Walter Reeves: Dwarf apple makes a good landscape tree

Listen to Walter Reeves on Saturday mornings on News 95.5 FM and AM750 WSB. Visit his website, www.walterreeves.com, follow him on Twitter @walterreeves, on Pinterest, or join his Facebook fan page at bit.ly/georgiagardener for more garden tips.

Q: I had two trees being taken out and I have the option to put a fruit tree in their place. It is quite a small space, but it does get full sun. — Sarah Bova, email

A: I think a dwarf apple would suit nicely. The best time to plant is in fall, but I see fewer on sale then than in spring. You can get a better variety selection if you’re willing to order online. I have a list of sources at bit.ly/fruitsources.

Q: My neighbor had several locust trees cut down last year. This year there have been a huge number of sprouts coming up from the roots. I’ve used Brush-B-Gon a couple of times, but new sprouts come up weeks later. Is there a stronger chemical I can use to get rid of these? — Matt Sitter, Chamblee

A: You’re doing the best you can. Your goal is to starve the roots. You can kill the sprouts by whatever means you choose: mowing, clipping or spraying with herbicide. There is no product that will kill all the roots the locust once had. Usually it takes a year of persistence to gain victory.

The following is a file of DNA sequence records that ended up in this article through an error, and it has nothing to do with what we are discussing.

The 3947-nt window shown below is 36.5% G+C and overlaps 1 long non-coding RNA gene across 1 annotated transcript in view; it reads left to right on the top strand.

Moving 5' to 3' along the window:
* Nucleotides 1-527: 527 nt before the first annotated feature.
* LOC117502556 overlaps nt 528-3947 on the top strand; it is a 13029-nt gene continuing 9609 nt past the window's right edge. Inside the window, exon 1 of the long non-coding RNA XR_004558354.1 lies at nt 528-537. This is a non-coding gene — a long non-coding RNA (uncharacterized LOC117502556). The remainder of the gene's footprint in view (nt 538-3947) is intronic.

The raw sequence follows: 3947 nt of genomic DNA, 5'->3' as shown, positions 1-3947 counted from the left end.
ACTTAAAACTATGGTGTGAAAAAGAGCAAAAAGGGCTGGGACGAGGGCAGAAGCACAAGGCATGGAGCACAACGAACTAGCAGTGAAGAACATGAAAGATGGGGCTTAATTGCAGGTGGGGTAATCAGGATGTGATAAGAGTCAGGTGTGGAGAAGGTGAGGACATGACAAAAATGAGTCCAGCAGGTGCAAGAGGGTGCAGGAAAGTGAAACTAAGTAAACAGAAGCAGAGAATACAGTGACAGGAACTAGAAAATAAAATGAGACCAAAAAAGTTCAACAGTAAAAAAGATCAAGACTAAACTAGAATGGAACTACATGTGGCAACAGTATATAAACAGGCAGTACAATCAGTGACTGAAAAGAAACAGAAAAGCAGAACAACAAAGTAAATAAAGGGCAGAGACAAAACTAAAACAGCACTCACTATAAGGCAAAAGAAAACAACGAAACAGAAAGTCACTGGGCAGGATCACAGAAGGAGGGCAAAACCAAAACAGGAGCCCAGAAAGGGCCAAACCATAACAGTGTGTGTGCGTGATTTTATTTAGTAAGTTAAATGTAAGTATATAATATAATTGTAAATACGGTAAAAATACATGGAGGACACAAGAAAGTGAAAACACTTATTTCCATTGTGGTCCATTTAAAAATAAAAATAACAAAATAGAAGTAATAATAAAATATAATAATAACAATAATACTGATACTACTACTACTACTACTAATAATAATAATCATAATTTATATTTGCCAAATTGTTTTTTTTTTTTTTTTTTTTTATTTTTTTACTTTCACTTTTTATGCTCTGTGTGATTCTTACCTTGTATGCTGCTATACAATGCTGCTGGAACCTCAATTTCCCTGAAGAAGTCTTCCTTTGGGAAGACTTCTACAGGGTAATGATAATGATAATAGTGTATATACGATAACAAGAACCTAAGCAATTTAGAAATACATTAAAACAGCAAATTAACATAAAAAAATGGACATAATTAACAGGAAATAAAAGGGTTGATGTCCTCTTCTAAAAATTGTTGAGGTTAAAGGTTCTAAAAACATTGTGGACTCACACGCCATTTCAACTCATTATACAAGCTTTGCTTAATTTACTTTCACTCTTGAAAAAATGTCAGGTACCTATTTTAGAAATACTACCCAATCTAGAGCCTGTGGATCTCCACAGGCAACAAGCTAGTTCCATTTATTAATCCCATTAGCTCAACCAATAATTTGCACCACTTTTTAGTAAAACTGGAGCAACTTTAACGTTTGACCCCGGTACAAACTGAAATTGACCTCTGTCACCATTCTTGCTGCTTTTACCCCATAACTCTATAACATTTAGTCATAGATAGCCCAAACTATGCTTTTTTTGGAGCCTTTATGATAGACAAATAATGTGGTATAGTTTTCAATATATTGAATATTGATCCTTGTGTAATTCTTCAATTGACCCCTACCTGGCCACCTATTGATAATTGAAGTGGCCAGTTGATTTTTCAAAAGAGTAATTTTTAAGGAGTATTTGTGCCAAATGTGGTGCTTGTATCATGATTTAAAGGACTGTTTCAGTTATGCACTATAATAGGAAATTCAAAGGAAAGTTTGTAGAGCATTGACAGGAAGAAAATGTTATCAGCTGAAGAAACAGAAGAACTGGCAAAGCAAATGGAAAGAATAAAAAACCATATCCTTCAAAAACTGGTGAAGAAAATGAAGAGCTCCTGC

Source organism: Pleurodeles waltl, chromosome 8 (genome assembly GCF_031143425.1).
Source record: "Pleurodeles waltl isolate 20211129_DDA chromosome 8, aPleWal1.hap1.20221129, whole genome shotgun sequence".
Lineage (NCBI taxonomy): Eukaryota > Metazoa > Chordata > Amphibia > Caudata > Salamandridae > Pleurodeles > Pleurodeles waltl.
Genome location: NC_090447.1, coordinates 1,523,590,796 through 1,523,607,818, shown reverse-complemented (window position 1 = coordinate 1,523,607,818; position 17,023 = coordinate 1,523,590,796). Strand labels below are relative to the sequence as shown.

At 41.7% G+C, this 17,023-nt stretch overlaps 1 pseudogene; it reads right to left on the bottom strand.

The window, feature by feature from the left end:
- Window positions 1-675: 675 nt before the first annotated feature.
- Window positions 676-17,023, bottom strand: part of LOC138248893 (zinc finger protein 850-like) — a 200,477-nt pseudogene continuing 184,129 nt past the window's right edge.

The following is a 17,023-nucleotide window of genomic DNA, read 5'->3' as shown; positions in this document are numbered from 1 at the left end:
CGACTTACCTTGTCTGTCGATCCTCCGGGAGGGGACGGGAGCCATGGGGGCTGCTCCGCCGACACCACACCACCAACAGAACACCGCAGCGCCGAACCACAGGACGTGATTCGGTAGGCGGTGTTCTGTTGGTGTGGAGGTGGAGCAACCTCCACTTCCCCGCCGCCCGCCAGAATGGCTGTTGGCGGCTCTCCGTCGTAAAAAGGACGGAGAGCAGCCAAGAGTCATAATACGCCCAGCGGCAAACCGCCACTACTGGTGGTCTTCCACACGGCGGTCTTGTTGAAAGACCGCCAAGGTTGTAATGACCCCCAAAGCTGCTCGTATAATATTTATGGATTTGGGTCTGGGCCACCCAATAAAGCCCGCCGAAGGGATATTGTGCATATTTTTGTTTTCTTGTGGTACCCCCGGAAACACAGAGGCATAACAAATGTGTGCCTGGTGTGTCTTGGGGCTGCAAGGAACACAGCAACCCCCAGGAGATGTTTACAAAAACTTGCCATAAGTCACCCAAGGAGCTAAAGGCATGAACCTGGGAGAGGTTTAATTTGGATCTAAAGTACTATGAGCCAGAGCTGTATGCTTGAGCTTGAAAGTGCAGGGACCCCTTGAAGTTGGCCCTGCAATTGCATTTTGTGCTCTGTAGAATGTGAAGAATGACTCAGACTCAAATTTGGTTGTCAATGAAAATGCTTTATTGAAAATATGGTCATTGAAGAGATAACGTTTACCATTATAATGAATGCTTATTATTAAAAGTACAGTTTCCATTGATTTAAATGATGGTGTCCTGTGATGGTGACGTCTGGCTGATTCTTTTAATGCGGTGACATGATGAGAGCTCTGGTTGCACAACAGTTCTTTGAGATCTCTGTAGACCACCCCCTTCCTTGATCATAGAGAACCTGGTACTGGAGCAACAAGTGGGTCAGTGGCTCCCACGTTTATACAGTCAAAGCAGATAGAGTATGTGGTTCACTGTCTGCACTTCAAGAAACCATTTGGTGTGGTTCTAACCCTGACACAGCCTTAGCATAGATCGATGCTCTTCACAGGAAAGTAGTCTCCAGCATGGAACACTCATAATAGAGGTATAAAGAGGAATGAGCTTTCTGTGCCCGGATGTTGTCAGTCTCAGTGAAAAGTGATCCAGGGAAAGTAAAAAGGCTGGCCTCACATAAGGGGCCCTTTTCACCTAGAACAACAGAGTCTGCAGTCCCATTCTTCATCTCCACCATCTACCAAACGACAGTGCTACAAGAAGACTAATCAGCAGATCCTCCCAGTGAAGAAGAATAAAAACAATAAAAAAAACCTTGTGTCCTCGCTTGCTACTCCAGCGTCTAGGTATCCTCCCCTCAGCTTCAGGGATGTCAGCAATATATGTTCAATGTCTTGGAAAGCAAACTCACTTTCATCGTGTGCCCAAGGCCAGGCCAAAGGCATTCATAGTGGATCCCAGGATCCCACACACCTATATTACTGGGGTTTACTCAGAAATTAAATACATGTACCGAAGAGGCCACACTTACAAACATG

Q: I love to cut grass but have been stung by yellow jackets three times this summer. Now I’m terrified to mow. How can I find the nest in a huge yard? — Debbie Hipps, McDonough

A: Try this: Upend a 5-gallon plastic bucket in the middle of your lawn. When the sun is coming up or going down, place an open can of tuna and a small slice of watermelon on the bucket and sit quietly in a chair nearby. Sunlight will reflect off the bodies of the yellow jackets that come to eat and you can visually track them to the area where the nest is located. They will not bother you while you sit because their little insect brains are focused on taking food back to their nest. But once the nest is located, you can give it a deadly squirt of insecticide at dusk.

Q: My 86-year-old father lives in rural Georgia and he asked me to look for information on ordering drip irrigation parts. He says he needs an emitter. — Holley Shuford, Conyers

A: Drip irrigation is a terrific way to water a garden. You run plastic tubes down the rows and use small plastic emitters to drip water to the plant roots. I found a great explanation of how to set up a system at bit.ly/dripirrigate. I’ve seen kits and emitters at home supply stores.

Q: We just took out my beloved Leyland cypress because they were dying. I want to replace them with ‘American Pillar’ arborvitae in the same spot. If my cypress were diseased, will that spread to American Pillar? — Sally Ganey, email

A: In my experience, arborvitae and Leyland cypress don’t get the same diseases. ‘American Pillar’ seems more drought-tolerant as well. I have a big list of good plants for screening at bit.ly/screenplants.